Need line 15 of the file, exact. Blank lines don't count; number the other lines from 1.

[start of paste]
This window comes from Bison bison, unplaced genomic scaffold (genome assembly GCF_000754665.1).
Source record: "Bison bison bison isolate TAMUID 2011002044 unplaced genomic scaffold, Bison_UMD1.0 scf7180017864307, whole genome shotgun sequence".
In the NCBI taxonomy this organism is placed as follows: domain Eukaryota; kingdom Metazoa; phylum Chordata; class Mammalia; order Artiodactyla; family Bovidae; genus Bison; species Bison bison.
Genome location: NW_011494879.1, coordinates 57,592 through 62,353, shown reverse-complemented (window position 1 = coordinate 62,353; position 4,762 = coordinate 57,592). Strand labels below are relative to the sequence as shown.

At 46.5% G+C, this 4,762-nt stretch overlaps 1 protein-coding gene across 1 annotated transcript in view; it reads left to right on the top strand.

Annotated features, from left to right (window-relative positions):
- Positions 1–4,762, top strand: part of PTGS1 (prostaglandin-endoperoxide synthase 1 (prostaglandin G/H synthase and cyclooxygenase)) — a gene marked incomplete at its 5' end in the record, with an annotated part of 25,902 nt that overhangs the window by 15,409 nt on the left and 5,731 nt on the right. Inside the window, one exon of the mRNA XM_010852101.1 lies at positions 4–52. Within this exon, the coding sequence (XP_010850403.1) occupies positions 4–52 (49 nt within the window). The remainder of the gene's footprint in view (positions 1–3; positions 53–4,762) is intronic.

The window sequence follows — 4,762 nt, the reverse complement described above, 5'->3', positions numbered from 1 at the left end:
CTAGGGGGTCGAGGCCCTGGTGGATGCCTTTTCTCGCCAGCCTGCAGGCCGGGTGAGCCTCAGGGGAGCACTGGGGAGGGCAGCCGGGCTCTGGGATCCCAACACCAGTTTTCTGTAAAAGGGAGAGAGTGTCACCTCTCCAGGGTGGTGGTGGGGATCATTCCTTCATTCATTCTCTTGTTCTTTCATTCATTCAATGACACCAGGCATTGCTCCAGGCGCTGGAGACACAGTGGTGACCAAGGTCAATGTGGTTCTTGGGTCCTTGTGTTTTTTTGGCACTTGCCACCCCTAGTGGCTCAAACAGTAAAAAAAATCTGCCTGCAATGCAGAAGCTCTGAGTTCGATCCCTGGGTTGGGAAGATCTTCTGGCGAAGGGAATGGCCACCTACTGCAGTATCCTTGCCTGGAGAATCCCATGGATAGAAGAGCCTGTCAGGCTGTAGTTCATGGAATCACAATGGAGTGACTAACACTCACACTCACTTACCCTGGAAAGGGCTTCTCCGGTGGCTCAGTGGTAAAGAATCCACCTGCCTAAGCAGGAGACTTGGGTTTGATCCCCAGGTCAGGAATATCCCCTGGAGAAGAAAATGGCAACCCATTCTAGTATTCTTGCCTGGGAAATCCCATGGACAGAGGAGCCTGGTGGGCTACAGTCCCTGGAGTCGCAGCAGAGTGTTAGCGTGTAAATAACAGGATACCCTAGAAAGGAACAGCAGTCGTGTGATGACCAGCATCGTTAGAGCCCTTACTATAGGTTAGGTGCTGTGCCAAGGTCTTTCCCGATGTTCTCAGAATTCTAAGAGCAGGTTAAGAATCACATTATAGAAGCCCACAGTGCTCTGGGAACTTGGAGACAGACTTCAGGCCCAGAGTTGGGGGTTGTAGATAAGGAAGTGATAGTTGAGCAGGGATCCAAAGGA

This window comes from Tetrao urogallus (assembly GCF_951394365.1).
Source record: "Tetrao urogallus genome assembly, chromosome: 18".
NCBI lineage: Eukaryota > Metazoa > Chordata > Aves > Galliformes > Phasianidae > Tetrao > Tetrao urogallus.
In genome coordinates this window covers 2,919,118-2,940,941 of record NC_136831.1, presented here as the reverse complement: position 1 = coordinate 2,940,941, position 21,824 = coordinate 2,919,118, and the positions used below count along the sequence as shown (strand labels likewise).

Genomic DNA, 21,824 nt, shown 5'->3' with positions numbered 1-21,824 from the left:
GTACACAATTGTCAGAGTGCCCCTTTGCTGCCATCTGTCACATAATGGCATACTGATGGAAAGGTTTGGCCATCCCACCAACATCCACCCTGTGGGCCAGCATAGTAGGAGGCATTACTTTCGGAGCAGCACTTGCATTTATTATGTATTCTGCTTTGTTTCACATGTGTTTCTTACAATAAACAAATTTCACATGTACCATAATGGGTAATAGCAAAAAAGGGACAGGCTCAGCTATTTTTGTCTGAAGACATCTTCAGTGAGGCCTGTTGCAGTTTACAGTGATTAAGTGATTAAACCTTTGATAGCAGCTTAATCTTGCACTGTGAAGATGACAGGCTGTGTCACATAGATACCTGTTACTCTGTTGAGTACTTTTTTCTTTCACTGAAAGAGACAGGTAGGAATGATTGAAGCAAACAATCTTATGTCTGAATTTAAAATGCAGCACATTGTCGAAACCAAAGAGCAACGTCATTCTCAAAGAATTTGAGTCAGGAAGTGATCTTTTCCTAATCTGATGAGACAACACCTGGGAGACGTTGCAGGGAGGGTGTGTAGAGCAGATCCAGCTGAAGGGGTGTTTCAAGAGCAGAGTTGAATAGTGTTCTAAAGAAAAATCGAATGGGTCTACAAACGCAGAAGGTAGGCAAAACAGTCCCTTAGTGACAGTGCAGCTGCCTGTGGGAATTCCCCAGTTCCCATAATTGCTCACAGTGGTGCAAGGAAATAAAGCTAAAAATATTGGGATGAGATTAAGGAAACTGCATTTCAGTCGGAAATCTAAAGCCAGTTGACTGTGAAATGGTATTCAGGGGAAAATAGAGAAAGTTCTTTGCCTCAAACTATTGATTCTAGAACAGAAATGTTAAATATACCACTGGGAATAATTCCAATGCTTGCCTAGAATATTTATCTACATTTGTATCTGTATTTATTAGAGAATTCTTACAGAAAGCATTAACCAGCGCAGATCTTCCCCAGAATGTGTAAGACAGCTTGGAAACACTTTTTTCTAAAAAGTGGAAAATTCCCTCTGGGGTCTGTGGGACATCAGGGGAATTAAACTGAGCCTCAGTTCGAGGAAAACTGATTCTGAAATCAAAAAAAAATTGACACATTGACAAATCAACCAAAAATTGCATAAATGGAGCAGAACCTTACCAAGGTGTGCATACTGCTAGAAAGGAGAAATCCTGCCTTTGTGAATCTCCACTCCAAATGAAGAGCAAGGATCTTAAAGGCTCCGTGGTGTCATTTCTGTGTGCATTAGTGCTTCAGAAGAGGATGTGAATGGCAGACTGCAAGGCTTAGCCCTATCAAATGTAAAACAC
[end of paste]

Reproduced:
GTACACAATTGTCAGAGTGCCCCTTTGCTGCCATCTGTCACATAATGGCATACTGATGGAAAGGTTTGGCCATCCCACCAACATCCACCCTGTGGGCCAGCATAGTAGGAGGCATTACTTTCGGAGCAGCACTTGCATTTATTATGTATTCTGCTTTGTTTCACATGTGTTTCTTACAATAAACAAATTTCACATGTACCATAATGGGTAATAGCAAAAAAGGGACAGGCTCAGCTATTTTTGTCTGAAGACATCTTCAGTGAGGCCTGTTGCAGTTTACAGTGATTAAGTGATTAAACCTTTGATAGCAGCTTAATCTTGCACTGTGAAGATGACAGGCTGTGTCACATAGATACCTGTTACTCTGTTGAGTACTTTTTTCTTTCACTGAAAGAGACAGGTAGGAATGATTGAAGCAAACAATCTTATGTCTGAATTTAAAATGCAGCACATTGTCGAAACCAAAGAGCAACGTCATTCTCAAAGAATTTGAGTCAGGAAGTGATCTTTTCCTAATCTGATGAGACAACACCTGGGAGACGTTGCAGGGAGGGTGTGTAGAGCAGATCCAGCTGAAGGGGTGTTTCAAGAGCAGAGTTGAATAGTGTTCTAAAGAAAAATCGAATGGGTCTACAAACGCAGAAGGTAGGCAAAACAGTCCCTTAGTGACAGTGCAGCTGCCTGTGGGAATTCCCCAGTTCCCATAATTGCTCACAGTGGTGCAAGGAAATAAAGCTAAAAATATTGGGATGAGATTAAGGAAACTGCATTTCAGTCGGAAATCTAAAGCCAGTTGACTGTGAAATGGTATTCAGGGGAAAATAGAGAAAGTTCTTTGCCTCAAACTATTGATTCTAGAACAGAAATGTTAAATATACCACTGGGAATAATTCCAATGCTTGCCTAGAATATTTATCTACATTTGTATCTGTATTTATTAGAGAATTCTTACAGAAAGCATTAACCAGCGCAGATCTTCCCCAGAATGTGTAAGACAGCTTGGAAACACTTTTTTCTAAAAAGTGGAAAATTCCCTCTGGGGTCTGTGGGACATCAGGGGAATTAAACTGAGCCTCAGTTCGAGGAAAACTGATTCTGAAATCAAAAAAAAATTGACACATTGACAAATCAACCAAAAATTGCATAAATGGAGCAGAACCTTACCAAGGTGTGCATACTGCTAGAAAGGAGAAATCCTGCCTTTGTGAATCTCCACTCCAAATGAAGAGCAAGGATCTTAAAGGCTCCGTGGTGTCATTTCTGTGTGCATTAGTGCTTCAGAAGAGGATGTGAATGGCAGACTGCAAGGCTTAGCCCTATCAAATGTAAAACAC